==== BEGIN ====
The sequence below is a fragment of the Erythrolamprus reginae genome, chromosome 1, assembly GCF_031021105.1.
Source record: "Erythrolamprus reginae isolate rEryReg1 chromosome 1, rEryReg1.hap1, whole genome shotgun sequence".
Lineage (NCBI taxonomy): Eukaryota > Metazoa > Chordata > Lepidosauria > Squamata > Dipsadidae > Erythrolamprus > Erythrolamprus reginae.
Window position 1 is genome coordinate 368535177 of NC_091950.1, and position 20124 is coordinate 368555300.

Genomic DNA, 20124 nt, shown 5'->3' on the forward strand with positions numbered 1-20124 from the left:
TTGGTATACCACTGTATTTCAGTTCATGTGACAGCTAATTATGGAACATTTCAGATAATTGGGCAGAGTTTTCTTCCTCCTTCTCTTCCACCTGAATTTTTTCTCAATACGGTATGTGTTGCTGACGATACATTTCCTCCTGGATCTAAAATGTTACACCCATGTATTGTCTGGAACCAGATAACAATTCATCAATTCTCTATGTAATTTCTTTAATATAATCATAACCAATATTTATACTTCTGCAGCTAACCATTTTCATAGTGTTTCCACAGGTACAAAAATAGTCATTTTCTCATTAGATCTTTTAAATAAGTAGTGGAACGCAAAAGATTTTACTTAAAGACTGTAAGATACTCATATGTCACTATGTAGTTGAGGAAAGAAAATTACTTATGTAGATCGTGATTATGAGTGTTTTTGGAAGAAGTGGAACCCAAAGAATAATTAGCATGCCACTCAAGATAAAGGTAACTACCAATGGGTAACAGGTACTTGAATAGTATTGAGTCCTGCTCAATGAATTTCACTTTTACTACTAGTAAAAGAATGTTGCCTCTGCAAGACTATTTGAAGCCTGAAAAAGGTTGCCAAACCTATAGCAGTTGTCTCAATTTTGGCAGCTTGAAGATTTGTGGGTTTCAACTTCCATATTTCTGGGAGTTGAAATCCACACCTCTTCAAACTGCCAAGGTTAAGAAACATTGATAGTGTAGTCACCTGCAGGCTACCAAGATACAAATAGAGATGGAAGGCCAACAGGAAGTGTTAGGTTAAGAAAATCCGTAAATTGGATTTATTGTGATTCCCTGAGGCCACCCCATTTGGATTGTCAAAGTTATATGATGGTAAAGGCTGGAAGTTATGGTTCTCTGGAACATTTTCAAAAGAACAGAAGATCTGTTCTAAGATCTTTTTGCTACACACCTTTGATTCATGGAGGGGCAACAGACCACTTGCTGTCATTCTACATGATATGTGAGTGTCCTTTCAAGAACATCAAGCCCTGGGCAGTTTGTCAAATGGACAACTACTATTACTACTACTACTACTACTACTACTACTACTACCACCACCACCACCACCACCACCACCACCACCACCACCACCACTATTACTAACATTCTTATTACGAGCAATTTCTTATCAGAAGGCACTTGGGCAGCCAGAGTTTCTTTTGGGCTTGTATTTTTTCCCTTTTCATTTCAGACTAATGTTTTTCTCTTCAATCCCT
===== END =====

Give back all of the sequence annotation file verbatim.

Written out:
The sequence below is a fragment of the Erythrolamprus reginae genome, chromosome 1, assembly GCF_031021105.1.
Source record: "Erythrolamprus reginae isolate rEryReg1 chromosome 1, rEryReg1.hap1, whole genome shotgun sequence".
Lineage (NCBI taxonomy): Eukaryota > Metazoa > Chordata > Lepidosauria > Squamata > Dipsadidae > Erythrolamprus > Erythrolamprus reginae.
Window position 1 is genome coordinate 368535177 of NC_091950.1, and position 20124 is coordinate 368555300.

Genomic DNA, 20124 nt, shown 5'->3' on the forward strand with positions numbered 1-20124 from the left:
TTGGTATACCACTGTATTTCAGTTCATGTGACAGCTAATTATGGAACATTTCAGATAATTGGGCAGAGTTTTCTTCCTCCTTCTCTTCCACCTGAATTTTTTCTCAATACGGTATGTGTTGCTGACGATACATTTCCTCCTGGATCTAAAATGTTACACCCATGTATTGTCTGGAACCAGATAACAATTCATCAATTCTCTATGTAATTTCTTTAATATAATCATAACCAATATTTATACTTCTGCAGCTAACCATTTTCATAGTGTTTCCACAGGTACAAAAATAGTCATTTTCTCATTAGATCTTTTAAATAAGTAGTGGAACGCAAAAGATTTTACTTAAAGACTGTAAGATACTCATATGTCACTATGTAGTTGAGGAAAGAAAATTACTTATGTAGATCGTGATTATGAGTGTTTTTGGAAGAAGTGGAACCCAAAGAATAATTAGCATGCCACTCAAGATAAAGGTAACTACCAATGGGTAACAGGTACTTGAATAGTATTGAGTCCTGCTCAATGAATTTCACTTTTACTACTAGTAAAAGAATGTTGCCTCTGCAAGACTATTTGAAGCCTGAAAAAGGTTGCCAAACCTATAGCAGTTGTCTCAATTTTGGCAGCTTGAAGATTTGTGGGTTTCAACTTCCATATTTCTGGGAGTTGAAATCCACACCTCTTCAAACTGCCAAGGTTAAGAAACATTGATAGTGTAGTCACCTGCAGGCTACCAAGATACAAATAGAGATGGAAGGCCAACAGGAAGTGTTAGGTTAAGAAAATCCGTAAATTGGATTTATTGTGATTCCCTGAGGCCACCCCATTTGGATTGTCAAAGTTATATGATGGTAAAGGCTGGAAGTTATGGTTCTCTGGAACATTTTCAAAAGAACAGAAGATCTGTTCTAAGATCTTTTTGCTACACACCTTTGATTCATGGAGGGGCAACAGACCACTTGCTGTCATTCTACATGATATGTGAGTGTCCTTTCAAGAACATCAAGCCCTGGGCAGTTTGTCAAATGGACAACTACTATTACTACTACTACTACTACTACTACTACTACTACCACCACCACCACCACCACCACCACCACCACCACCACCACCACTATTACTAACATTCTTATTACGAGCAATTTCTTATCAGAAGGCACTTGGGCAGCCAGAGTTTCTTTTGGGCTTGTATTTTTTCCCTTTTCATTTCAGACTAATGTTTTTCTCTTCAATCCCT